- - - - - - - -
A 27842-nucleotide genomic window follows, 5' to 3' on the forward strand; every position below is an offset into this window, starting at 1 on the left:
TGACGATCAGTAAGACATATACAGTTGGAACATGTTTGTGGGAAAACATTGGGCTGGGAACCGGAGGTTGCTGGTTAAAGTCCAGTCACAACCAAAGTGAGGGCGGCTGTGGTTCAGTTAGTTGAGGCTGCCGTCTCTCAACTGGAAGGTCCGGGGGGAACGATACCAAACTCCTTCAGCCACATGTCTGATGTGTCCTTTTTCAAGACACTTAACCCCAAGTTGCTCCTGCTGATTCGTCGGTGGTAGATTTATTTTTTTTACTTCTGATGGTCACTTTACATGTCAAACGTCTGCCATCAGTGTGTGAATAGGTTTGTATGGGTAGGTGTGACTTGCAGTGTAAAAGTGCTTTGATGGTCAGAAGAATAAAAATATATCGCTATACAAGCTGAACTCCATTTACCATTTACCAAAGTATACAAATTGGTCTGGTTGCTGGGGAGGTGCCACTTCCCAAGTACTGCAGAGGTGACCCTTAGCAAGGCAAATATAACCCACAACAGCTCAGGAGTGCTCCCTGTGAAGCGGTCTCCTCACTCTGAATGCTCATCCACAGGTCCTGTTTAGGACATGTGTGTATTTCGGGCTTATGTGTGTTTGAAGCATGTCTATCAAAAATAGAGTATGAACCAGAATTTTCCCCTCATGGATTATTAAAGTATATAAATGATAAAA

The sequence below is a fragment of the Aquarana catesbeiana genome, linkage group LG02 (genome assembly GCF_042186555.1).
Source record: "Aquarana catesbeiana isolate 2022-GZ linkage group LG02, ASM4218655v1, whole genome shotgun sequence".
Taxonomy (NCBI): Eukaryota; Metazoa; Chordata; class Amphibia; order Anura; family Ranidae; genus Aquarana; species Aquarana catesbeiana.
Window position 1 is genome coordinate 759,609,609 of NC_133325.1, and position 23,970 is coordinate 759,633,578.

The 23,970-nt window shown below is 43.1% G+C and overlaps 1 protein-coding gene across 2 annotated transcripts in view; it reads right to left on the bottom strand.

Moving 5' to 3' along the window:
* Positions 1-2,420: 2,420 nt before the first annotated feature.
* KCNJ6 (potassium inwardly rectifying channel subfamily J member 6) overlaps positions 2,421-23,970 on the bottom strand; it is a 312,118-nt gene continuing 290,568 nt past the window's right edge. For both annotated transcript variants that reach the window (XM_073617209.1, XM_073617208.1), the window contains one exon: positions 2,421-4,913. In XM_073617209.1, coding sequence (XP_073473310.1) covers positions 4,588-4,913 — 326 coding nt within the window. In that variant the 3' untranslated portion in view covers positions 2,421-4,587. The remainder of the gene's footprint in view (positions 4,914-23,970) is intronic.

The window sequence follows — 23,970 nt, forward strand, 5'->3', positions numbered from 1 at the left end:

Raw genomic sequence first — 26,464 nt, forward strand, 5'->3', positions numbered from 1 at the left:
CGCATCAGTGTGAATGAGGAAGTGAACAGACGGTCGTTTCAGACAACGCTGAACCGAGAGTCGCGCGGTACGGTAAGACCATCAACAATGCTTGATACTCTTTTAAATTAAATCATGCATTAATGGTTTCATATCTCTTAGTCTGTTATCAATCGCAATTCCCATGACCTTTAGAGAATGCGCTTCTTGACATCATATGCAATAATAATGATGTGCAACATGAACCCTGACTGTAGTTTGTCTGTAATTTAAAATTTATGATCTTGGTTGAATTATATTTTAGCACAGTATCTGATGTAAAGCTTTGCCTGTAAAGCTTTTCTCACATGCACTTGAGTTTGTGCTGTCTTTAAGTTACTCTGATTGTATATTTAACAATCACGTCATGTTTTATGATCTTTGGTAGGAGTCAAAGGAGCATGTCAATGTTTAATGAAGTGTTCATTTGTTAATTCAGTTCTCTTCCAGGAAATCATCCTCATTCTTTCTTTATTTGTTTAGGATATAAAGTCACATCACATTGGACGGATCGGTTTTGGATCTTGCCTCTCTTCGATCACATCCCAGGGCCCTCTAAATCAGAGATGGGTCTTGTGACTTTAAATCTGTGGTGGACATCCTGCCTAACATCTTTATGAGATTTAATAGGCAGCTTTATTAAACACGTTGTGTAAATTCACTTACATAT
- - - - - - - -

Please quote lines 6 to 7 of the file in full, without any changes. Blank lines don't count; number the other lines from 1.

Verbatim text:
Window position 1 is genome coordinate 759,609,609 of NC_133325.1, and position 23,970 is coordinate 759,633,578.

The 23,970-nt window shown below is 43.1% G+C and overlaps 1 protein-coding gene across 2 annotated transcripts in view; it reads right to left on the bottom strand.